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Old 05-13-2007, 09:19 PM
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Unsure...

I am not sure if I am confused about my situation because I am still emotionally involved in it and it is so recent but I often question what is it that lead me to believe that my ex ab was actually addicted.
I guess in my mind because his drug of choice was pot, I feel like I have to justify my feelings to myself! I mean, I have read some of your posts (bless you all) and he was not smoking crack or shooting up so I am somehow inclined to think that it is not as harmful... Is it not the doc that matters but the behavior around it?
I was talking to a new friend last night and he just happened to bring up a friend of his that was addicted to pot when they were in college. Eventually, I shared my story of my ex ab with him and we got into a little bit of a philosophical discussion about what actually constitutes addiction. I spoke of compulsive behavior, not being able to go a day without it, a refusal to have a dialogue about it... It made me think.
Then we spoke of what addiction might actually stem from... does the person necessarily use their doc to run away from some past or present experience(s)/feeling(s) they cannot handle or can an addiction just rise out of a loss of control over some substance you thought you could handle?
I guess that I just always believed that if your self-esteem and your ability to cope with yourself and your life was at a certain level, you probably wouldn't have to lean on a crutch everyday... be it gambling, sex, coke or heroin. With my ex ab, I just went by my gut... he is so talented in so many ways yet he chooses pot everyday, coasting by in school and a career as a waiter... and oh yeah, he let me go because I challenged him to do more with his life!
The thing is, I second-guess myself on the approach I took because he is so functional so maybe in some way I distorted reality. He wasn't broke, he has a roof over his head and he could always support himself. But my heart was telling me that he was running from some sort of pain in his life that kept him from wanting better for himself and more for us.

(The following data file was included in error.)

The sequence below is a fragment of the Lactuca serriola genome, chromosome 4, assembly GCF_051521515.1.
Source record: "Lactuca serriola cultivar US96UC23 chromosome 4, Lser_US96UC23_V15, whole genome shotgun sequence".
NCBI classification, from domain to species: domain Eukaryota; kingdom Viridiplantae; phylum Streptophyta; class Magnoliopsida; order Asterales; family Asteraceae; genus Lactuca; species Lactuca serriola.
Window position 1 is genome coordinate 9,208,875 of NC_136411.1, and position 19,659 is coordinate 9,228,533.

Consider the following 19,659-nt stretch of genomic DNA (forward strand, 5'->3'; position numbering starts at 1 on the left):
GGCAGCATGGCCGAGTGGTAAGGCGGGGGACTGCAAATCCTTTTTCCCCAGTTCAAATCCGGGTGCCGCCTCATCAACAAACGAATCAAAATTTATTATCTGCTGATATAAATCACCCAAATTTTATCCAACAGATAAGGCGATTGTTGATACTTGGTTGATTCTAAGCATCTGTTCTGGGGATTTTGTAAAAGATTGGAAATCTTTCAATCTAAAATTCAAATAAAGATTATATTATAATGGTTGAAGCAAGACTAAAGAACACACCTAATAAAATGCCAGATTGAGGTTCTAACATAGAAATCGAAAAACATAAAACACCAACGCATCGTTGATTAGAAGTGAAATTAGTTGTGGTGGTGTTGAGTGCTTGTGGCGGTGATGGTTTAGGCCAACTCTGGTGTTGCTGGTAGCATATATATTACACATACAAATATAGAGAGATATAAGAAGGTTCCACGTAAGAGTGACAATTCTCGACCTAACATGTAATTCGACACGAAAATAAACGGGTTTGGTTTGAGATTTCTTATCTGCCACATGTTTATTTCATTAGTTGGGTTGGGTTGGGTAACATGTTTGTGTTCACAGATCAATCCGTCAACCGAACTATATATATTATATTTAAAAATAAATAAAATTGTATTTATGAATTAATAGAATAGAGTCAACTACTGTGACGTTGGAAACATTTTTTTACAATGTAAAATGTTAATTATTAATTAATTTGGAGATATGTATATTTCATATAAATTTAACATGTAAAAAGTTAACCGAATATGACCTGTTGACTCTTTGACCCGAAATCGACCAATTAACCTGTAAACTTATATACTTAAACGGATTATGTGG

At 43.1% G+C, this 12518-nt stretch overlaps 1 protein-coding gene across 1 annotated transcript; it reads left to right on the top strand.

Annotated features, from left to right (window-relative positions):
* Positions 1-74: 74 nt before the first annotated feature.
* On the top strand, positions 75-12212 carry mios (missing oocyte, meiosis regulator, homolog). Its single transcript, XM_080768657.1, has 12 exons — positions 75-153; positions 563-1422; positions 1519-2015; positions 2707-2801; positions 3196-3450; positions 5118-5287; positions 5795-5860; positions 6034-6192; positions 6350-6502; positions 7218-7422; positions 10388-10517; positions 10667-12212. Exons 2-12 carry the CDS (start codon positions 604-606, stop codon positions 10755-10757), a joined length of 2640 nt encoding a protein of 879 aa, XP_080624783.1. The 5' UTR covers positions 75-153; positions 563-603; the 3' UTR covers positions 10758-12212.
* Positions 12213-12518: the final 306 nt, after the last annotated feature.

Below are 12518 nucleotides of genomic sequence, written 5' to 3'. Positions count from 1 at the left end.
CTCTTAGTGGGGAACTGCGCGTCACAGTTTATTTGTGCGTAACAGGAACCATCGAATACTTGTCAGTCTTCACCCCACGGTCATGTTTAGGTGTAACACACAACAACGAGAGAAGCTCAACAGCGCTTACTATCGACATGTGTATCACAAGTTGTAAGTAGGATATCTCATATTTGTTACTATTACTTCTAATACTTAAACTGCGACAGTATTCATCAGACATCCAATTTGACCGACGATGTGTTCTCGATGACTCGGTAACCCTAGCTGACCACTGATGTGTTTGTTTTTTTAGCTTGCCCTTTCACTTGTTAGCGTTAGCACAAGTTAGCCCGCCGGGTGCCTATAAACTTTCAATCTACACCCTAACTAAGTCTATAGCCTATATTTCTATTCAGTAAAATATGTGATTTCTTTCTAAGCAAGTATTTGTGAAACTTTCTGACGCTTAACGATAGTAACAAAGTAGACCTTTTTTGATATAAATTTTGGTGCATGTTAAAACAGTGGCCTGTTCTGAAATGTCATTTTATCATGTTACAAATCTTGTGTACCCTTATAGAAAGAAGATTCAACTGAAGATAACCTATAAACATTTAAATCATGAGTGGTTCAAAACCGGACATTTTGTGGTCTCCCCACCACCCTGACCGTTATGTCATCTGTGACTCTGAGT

How do I reassure myself that I made the right call?
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Old 05-13-2007, 09:55 PM
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I think you just did. I believe in the "addictive" personality. And in a lot of cases, drugs or alcohol are used to "cope" with life. Someone doing pot, in my mind, is no different than a drunk or an addict. And if you want more out of life & he doesn't, then it won't work. If your gut told you something was wrong...go with it. Read up on addiction. My ex started years ago on pot. And it lead to crack. He started out functioning. He had everything he wanted. He was on top of the world. Then the drugs slowly but surely brought him to the gutter. He threw away his potential. He threw away his future. He threw away a woman he'd waited 16 years to have in his life. All because drugs & booze were the most important thing in his life. It took him about 18 years to end up in prison & lose it all to drugs. He came out. Started a new life. Ended up right back where he started & at 43 he has nothing of his own. Just a few clothes. For everything else he has to rely on someone else.

Is that what you want your life to be?

Lynne
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Old 05-14-2007, 05:32 AM
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Helene-

I think we can bet our lives on the fact that our emotional involvement will color our perception of the situation. You left me a very wise insight on your last response to my post that described distance in order to gain perspective.